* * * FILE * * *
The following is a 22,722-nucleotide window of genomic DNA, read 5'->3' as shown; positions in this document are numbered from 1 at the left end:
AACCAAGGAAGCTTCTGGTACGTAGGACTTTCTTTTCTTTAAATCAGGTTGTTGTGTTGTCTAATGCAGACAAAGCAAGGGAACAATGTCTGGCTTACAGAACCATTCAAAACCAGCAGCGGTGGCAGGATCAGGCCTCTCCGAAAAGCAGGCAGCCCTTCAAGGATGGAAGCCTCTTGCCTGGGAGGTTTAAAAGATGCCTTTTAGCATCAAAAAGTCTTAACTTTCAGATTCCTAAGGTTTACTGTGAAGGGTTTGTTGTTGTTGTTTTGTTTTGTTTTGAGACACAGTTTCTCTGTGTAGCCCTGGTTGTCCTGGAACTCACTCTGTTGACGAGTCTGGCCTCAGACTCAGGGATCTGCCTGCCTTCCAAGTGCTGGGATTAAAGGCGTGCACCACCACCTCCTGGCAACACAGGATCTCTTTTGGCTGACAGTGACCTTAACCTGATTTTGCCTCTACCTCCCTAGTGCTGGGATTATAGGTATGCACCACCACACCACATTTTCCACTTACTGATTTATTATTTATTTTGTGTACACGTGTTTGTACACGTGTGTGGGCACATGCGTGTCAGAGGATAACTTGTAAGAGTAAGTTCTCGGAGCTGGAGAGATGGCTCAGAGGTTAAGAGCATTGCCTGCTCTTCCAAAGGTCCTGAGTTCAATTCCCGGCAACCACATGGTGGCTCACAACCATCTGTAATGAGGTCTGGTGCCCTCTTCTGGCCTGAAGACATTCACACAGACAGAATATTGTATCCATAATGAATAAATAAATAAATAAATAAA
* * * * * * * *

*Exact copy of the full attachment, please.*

The following is a 22,722-nucleotide window of genomic DNA, read 5'->3' as shown; positions in this document are numbered from 1 at the left end:
AACCAAGGAAGCTTCTGGTACGTAGGACTTTCTTTTCTTTAAATCAGGTTGTTGTGTTGTCTAATGCAGACAAAGCAAGGGAACAATGTCTGGCTTACAGAACCATTCAAAACCAGCAGCGGTGGCAGGATCAGGCCTCTCCGAAAAGCAGGCAGCCCTTCAAGGATGGAAGCCTCTTGCCTGGGAGGTTTAAAAGATGCCTTTTAGCATCAAAAAGTCTTAACTTTCAGATTCCTAAGGTTTACTGTGAAGGGTTTGTTGTTGTTGTTTTGTTTTGTTTTGAGACACAGTTTCTCTGTGTAGCCCTGGTTGTCCTGGAACTCACTCTGTTGACGAGTCTGGCCTCAGACTCAGGGATCTGCCTGCCTTCCAAGTGCTGGGATTAAAGGCGTGCACCACCACCTCCTGGCAACACAGGATCTCTTTTGGCTGACAGTGACCTTAACCTGATTTTGCCTCTACCTCCCTAGTGCTGGGATTATAGGTATGCACCACCACACCACATTTTCCACTTACTGATTTATTATTTATTTTGTGTACACGTGTTTGTACACGTGTGTGGGCACATGCGTGTCAGAGGATAACTTGTAAGAGTAAGTTCTCGGAGCTGGAGAGATGGCTCAGAGGTTAAGAGCATTGCCTGCTCTTCCAAAGGTCCTGAGTTCAATTCCCGGCAACCACATGGTGGCTCACAACCATCTGTAATGAGGTCTGGTGCCCTCTTCTGGCCTGAAGACATTCACACAGACAGAATATTGTATCCATAATGAATAAATAAATAAATAAATAAA